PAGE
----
An EasyJet aircraft approaches the runway to land at Luton Airport near Luton, UK.
Simon Dawson | Bloomberg | Getty Images
EasyJet announced Tuesday that it had suffered a major cyber attack from a “highly sophisticated” source.
The low-budget European airline, which has seen its fleet anchored by the coronavirus, told the stock exchange that unauthorized access to its systems had been closed.
An airline investigation found that 9 million customers had access to their email address and trip details, while 2,208 customers had access to their credit card details. Affected customers will be contacted by May 26, said EasyJet.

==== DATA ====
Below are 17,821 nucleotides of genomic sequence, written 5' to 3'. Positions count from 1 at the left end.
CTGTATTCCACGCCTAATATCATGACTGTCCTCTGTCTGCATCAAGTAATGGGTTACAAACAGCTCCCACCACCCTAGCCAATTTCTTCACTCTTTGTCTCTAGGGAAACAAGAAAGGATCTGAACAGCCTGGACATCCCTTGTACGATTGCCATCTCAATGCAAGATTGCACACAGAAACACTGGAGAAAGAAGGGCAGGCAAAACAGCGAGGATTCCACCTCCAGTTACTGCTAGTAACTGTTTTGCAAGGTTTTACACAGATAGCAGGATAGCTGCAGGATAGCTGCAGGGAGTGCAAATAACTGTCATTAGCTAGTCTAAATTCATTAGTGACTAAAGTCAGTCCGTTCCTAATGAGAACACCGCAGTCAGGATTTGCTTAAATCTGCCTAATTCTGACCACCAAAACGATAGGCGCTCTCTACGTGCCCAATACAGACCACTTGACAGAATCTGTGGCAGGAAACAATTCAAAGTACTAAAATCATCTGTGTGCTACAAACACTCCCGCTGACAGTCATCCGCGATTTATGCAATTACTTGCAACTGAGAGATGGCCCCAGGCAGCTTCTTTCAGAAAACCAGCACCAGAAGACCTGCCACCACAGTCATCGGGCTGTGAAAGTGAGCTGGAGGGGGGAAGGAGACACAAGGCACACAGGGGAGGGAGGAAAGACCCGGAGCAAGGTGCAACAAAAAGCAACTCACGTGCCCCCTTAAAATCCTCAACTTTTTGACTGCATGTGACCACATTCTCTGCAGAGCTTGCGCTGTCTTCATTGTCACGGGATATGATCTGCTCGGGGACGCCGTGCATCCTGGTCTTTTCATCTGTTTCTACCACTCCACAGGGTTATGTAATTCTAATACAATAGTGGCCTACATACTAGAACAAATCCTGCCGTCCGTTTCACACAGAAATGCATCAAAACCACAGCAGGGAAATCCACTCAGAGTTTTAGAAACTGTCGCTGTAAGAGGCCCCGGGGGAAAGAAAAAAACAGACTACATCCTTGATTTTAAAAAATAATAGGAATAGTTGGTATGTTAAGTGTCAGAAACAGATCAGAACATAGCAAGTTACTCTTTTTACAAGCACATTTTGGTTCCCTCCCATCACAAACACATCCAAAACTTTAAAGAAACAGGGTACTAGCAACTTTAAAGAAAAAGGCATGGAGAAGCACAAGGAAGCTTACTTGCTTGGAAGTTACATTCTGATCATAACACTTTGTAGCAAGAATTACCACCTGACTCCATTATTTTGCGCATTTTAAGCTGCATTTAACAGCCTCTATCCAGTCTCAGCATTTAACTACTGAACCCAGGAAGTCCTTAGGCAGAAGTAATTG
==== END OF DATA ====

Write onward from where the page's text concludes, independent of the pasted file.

The airline did not disclose when the attack took place or how long it lasted. The company was not immediately available for comment when contacted by CNBC.
EasyJet CEO Johan Lundgren said in a statement that the company takes the cybersecurity of its systems seriously, “however, this is an evolving threat as cyber attackers become more sophisticated” .
Lundgren said EasyJet will make affected customers “extra vigilant”, especially if they receive suspicious emails. The airline said customers should be extremely careful with any communication that is supposed to come from EasyJet or EasyJet Holidays.
“We will continue to invest to protect our customers, our systems and our data,” he said. “We would like to apologize to the customers who were affected by this incident.”
EasyJet said it worked with the National Cyber Security Center and the Information Commissioner’s Office, which is the UK’s data regulator.